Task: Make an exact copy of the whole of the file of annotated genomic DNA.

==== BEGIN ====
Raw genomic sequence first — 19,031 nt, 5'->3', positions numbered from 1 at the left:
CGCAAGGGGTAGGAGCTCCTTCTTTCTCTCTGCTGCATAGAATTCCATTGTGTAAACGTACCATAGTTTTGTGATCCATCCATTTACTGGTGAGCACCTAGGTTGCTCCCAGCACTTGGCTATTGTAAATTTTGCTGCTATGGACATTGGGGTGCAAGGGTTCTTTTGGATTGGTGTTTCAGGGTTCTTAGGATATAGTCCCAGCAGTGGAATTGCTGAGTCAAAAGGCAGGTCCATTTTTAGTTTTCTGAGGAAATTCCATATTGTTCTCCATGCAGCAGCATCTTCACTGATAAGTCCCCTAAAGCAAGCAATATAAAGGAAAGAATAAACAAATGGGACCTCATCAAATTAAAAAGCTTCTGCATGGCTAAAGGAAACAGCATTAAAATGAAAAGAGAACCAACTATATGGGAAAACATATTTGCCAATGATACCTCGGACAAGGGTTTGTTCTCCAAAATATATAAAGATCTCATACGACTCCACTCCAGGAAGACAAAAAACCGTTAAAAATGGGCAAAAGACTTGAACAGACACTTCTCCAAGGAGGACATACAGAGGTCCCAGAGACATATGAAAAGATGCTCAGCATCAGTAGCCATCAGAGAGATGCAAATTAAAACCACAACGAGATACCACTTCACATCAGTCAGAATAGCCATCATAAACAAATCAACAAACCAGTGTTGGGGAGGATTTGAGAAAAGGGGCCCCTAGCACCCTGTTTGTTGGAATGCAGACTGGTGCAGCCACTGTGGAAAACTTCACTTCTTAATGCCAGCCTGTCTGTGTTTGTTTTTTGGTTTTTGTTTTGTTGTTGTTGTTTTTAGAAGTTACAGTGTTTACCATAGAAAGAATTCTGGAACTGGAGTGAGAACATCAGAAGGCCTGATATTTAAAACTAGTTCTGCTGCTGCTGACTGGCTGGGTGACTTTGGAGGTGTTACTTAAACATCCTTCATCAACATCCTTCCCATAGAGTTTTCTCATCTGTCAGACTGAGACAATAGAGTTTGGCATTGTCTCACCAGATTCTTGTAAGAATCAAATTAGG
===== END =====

Raw genomic sequence first — 19,031 nt, 5'->3', positions numbered from 1 at the left:
CGCAAGGGGTAGGAGCTCCTTCTTTCTCTCTGCTGCATAGAATTCCATTGTGTAAACGTACCATAGTTTTGTGATCCATCCATTTACTGGTGAGCACCTAGGTTGCTCCCAGCACTTGGCTATTGTAAATTTTGCTGCTATGGACATTGGGGTGCAAGGGTTCTTTTGGATTGGTGTTTCAGGGTTCTTAGGATATAGTCCCAGCAGTGGAATTGCTGAGTCAAAAGGCAGGTCCATTTTTAGTTTTCTGAGGAAATTCCATATTGTTCTCCATGCAGCAGCATCTTCACTGATAAGTCCCCTAAAGCAAGCAATATAAAGGAAAGAATAAACAAATGGGACCTCATCAAATTAAAAAGCTTCTGCATGGCTAAAGGAAACAGCATTAAAATGAAAAGAGAACCAACTATATGGGAAAACATATTTGCCAATGATACCTCGGACAAGGGTTTGTTCTCCAAAATATATAAAGATCTCATACGACTCCACTCCAGGAAGACAAAAAACCGTTAAAAATGGGCAAAAGACTTGAACAGACACTTCTCCAAGGAGGACATACAGAGGTCCCAGAGACATATGAAAAGATGCTCAGCATCAGTAGCCATCAGAGAGATGCAAATTAAAACCACAACGAGATACCACTTCACATCAGTCAGAATAGCCATCATAAACAAATCAACAAACCAGTGTTGGGGAGGATTTGAGAAAAGGGGCCCCTAGCACCCTGTTTGTTGGAATGCAGACTGGTGCAGCCACTGTGGAAAACTTCACTTCTTAATGCCAGCCTGTCTGTGTTTGTTTTTTGGTTTTTGTTTTGTTGTTGTTGTTTTTAGAAGTTACAGTGTTTACCATAGAAAGAATTCTGGAACTGGAGTGAGAACATCAGAAGGCCTGATATTTAAAACTAGTTCTGCTGCTGCTGACTGGCTGGGTGACTTTGGAGGTGTTACTTAAACATCCTTCATCAACATCCTTCCCATAGAGTTTTCTCATCTGTCAGACTGAGACAATAGAGTTTGGCATTGTCTCACCAGATTCTTGTAAGAATCAAATTAGG